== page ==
First Attempt at Handcut Through Dovetails

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Project by ChrisJ posted 11-20-2011 02:33 AM 2607 views 0 times favorited 11 comments Add to Favorites Watch

I’ve been wanting to try out some of the more traditional joinery methods since I’ve been perusing this site daily and checking out more advanced skills here and elsewhere on the web. I’ve been reading a lot (and I mean a lot) about dovetails, box/finger joints, mortises & tenons, etc. online and in woodworking books for the last several weeks but I kept putting off trying any because I knew I wouldn’t do well and the joints would look like junk. Today, I stumbled across this site which inspired me to jump in. Basically, it says that yes, your first dovetails will look like junk, the second will look better and so on. After reading that, I cut me up some scrap pine, gathered my tools, took a deep breath, and plunged in.

The joints don’t look very good at all, as I expected, but I was excited to see that the tails and pins slid together on the first try (with minimal assistance from a mallet). I learned several things as I worked:

Pic 2, Joint A: Steer clear of knots.

Pic 3, Joint B: I really need a 1/4” chisel to get in between the pins/tails without chipping the wood I want to keep. 1/2” is just too wide

Pic 4, Joint C: (1) Layout lines need to be pretty perfect, (2) Tails might need to be a hair longer than the pin board is wide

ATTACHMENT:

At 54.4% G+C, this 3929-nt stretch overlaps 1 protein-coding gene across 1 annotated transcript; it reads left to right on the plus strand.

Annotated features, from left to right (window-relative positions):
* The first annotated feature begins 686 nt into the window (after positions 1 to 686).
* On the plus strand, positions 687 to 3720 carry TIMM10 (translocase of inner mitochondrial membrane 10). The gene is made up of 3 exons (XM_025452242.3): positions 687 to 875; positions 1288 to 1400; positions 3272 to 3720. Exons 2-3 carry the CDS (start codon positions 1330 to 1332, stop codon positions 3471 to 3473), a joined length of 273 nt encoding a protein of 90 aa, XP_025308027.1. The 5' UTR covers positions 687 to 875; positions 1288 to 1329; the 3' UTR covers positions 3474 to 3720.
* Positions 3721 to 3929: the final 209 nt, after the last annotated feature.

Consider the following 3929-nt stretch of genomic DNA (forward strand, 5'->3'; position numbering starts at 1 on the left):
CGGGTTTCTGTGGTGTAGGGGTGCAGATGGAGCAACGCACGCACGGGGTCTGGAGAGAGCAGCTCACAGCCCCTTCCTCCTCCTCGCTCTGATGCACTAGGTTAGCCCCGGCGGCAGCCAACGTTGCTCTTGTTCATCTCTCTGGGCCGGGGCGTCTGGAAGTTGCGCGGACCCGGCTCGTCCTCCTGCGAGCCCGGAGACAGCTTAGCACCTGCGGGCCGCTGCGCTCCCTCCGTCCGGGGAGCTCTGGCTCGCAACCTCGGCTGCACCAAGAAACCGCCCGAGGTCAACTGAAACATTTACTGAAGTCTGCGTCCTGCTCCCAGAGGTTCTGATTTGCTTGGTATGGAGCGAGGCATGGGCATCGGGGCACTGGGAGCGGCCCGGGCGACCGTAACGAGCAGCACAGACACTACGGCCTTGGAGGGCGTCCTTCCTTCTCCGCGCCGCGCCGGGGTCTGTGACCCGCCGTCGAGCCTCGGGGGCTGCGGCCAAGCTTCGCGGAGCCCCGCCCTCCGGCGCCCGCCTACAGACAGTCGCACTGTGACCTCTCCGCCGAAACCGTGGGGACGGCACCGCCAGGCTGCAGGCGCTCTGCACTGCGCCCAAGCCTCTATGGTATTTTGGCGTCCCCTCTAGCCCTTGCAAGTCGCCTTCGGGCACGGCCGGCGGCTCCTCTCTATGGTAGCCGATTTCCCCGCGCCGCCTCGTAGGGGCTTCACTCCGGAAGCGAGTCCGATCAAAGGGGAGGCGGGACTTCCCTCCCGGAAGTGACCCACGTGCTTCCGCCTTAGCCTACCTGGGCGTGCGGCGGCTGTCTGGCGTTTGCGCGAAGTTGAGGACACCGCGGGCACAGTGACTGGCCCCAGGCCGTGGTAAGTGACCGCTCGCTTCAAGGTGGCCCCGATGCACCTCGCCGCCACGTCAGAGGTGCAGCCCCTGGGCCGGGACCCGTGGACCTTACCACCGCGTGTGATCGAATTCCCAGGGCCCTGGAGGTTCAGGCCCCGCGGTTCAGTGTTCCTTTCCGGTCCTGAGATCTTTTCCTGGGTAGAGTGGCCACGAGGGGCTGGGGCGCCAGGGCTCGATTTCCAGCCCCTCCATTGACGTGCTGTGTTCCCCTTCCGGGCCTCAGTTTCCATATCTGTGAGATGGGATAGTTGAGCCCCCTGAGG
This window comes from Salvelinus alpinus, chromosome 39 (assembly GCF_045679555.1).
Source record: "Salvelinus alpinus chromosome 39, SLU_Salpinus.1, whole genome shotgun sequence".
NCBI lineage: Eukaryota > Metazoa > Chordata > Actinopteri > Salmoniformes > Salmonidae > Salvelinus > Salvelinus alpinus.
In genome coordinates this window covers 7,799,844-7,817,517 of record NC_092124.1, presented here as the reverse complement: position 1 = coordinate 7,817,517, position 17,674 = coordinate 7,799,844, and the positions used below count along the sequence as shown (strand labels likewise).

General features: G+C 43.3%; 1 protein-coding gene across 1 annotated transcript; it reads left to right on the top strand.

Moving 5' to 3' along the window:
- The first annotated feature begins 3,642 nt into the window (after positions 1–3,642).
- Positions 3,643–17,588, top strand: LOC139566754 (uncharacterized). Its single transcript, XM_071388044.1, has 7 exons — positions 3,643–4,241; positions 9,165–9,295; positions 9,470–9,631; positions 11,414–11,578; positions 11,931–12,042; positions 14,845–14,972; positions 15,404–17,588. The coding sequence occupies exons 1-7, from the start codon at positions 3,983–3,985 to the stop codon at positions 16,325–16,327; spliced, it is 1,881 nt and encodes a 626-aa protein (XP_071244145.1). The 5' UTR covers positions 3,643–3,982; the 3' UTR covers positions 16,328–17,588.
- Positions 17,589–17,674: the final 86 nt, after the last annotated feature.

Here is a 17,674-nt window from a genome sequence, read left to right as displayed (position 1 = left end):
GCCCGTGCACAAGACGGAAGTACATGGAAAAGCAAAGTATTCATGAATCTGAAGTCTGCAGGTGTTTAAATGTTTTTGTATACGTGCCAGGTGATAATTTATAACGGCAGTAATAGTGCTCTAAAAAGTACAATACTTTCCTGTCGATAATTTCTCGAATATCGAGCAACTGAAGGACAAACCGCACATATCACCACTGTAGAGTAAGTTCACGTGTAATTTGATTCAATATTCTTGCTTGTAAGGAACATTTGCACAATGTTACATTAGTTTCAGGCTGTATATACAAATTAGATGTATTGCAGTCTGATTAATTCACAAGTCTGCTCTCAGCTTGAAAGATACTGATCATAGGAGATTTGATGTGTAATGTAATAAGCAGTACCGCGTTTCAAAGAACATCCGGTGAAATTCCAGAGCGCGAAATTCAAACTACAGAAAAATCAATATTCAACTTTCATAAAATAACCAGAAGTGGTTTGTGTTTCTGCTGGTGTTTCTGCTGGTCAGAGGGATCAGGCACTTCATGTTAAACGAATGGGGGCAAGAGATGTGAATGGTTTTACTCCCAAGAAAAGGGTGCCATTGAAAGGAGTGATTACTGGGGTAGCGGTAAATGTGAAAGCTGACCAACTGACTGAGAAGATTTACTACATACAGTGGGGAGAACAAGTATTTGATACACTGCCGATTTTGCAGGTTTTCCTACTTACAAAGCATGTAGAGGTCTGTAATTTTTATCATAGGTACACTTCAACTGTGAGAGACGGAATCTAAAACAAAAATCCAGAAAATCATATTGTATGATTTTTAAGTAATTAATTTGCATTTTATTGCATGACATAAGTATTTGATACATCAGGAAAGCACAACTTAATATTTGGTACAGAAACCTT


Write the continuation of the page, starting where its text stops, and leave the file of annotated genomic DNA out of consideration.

Pic 5, Joint D: This is the best joint, purely by luck, but still. I need a saw with more TPI. I used a backsaw from my mitre box, which is all I had.

Pic 6 shows what end result I’m after once I practice a little (a lot?) more. Suggestions are most definitely welcome.

11 comments so far

View JoeinDE's profile


450 posts in 4614 days

#1 posted 11-20-2011 03:58 AM

Way to go! I am actually doing the same thing right now – first hand-cut dovetails. Of course I have the gall to think that mine are going to turn out well enough to be used in a Christmas present I am making. I’ve got a dozuki dovetail saw (24 tpi IIRC) so that seems to be helping. I can see where cutting pine might be a little more problematic relative to the maple and redheart that I am working on currently.


View ChrisJ's profile


65 posts in 4110 days

#2 posted 11-20-2011 05:22 AM

Yeah, I’m definitely going to use a harder wood next time…Good luck with yours!

View PurpLev's profile


8652 posts in 4939 days

#3 posted 11-20-2011 05:32 AM

good first attempt – take this one and hang it in your shop space… every year go back and compare it with your current work to see your improvements

-- ㊍ When in doubt - There is no doubt - Go the safer route.

View Arminius's profile


304 posts in 5094 days

#4 posted 11-20-2011 08:01 AM

1. A rip-filed fine TPI dovetail saw will definitely make a big difference. Sawing to the line is the core skill for a handcut dovetail.
2. Your chisel(s) are probably not sharp enough.
3. Use a smoothing plane to clean it up when you are done, put some glue in any gaps and rub the shavings into the gaps. Having the tails just a bit long will clean up very easily with a sharp plane.
4. Yep, avoid knots.

View Dave's profile


11435 posts in 4131 days

#5 posted 11-21-2011 01:06 AM